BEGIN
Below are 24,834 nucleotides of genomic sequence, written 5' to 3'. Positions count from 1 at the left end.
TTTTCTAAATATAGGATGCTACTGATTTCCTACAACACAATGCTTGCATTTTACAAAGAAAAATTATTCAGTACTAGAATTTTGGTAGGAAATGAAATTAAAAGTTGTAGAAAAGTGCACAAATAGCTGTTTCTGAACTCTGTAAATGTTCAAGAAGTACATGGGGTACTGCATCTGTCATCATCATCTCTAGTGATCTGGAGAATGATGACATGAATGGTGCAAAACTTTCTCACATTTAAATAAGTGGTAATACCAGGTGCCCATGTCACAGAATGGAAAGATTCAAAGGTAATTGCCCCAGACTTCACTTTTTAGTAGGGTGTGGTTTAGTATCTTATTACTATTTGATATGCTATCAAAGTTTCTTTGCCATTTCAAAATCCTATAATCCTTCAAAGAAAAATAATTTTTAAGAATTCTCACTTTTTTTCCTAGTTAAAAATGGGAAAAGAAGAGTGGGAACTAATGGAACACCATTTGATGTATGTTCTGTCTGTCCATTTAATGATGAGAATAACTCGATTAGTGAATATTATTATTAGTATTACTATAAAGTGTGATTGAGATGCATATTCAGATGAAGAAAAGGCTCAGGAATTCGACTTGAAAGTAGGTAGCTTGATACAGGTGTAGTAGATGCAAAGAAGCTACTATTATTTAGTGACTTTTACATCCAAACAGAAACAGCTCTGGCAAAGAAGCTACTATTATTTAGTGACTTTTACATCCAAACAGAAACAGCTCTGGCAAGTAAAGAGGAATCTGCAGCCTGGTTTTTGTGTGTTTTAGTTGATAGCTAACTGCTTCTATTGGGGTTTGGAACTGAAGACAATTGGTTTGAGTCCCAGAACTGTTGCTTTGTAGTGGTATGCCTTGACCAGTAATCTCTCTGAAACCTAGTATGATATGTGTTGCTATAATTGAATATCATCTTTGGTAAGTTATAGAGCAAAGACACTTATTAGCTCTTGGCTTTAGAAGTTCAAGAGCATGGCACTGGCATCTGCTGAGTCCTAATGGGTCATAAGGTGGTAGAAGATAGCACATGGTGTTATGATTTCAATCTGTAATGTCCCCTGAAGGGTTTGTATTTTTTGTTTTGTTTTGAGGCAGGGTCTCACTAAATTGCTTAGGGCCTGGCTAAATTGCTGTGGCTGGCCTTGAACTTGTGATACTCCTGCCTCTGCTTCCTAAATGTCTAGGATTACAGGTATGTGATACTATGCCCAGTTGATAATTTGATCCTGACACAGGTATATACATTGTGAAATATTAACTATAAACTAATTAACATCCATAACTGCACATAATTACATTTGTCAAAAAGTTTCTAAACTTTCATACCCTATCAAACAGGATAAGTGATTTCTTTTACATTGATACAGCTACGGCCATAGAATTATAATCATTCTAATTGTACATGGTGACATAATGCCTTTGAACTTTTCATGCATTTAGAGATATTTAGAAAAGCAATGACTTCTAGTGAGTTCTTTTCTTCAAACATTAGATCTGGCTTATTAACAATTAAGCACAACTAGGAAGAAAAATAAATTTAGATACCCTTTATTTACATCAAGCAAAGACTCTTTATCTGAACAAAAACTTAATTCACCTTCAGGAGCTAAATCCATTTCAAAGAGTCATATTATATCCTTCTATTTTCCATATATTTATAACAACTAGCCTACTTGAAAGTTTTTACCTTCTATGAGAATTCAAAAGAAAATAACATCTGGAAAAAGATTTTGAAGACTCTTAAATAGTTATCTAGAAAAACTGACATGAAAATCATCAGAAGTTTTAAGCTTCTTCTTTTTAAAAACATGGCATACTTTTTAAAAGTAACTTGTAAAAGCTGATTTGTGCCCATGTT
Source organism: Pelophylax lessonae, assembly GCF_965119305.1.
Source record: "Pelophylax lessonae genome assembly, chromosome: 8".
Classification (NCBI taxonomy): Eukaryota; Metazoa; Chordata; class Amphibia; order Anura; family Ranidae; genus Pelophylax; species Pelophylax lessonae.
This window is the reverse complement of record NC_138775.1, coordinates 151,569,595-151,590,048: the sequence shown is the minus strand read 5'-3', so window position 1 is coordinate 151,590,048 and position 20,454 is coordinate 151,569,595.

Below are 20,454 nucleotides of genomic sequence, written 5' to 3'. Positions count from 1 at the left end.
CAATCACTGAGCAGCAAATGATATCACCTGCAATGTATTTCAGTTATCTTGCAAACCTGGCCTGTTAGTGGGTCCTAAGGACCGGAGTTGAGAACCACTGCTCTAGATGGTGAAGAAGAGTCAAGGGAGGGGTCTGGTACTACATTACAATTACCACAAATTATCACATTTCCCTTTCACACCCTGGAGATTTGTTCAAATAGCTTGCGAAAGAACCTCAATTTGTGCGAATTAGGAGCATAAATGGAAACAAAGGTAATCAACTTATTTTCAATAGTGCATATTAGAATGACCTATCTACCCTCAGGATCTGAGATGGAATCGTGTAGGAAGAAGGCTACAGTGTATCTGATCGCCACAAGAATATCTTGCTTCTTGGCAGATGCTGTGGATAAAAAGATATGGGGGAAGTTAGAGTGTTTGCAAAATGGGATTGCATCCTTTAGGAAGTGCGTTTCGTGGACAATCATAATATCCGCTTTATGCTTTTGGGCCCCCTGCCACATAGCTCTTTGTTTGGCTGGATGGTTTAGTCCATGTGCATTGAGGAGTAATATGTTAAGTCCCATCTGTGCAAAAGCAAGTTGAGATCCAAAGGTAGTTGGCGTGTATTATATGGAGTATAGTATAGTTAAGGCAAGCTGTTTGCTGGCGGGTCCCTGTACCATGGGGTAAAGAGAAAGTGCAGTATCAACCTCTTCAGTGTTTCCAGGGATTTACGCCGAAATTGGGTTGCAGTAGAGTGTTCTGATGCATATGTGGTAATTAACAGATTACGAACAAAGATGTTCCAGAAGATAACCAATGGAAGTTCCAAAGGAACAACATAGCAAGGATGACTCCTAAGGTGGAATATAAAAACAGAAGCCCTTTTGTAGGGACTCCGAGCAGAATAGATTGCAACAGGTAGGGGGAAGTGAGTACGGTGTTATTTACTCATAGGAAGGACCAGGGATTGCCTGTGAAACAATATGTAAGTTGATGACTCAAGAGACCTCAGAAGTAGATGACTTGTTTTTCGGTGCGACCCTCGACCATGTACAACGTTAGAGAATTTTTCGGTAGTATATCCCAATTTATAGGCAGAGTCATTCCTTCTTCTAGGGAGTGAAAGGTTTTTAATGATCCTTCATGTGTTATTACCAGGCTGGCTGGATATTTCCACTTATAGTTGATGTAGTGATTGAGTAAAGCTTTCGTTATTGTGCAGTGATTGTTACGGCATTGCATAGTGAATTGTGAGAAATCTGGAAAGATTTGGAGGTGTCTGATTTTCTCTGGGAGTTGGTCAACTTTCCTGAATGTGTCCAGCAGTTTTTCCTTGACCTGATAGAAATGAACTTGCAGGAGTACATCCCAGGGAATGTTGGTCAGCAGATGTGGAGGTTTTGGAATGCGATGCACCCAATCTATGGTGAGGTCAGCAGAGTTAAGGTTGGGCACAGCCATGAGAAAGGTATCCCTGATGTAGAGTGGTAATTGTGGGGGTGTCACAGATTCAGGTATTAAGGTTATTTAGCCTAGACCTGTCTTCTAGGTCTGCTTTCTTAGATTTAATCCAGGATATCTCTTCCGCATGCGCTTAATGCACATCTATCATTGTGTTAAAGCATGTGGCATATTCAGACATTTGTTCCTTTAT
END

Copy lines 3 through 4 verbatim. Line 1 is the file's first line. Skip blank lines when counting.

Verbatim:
Source organism: Pelophylax lessonae, assembly GCF_965119305.1.
Source record: "Pelophylax lessonae genome assembly, chromosome: 8".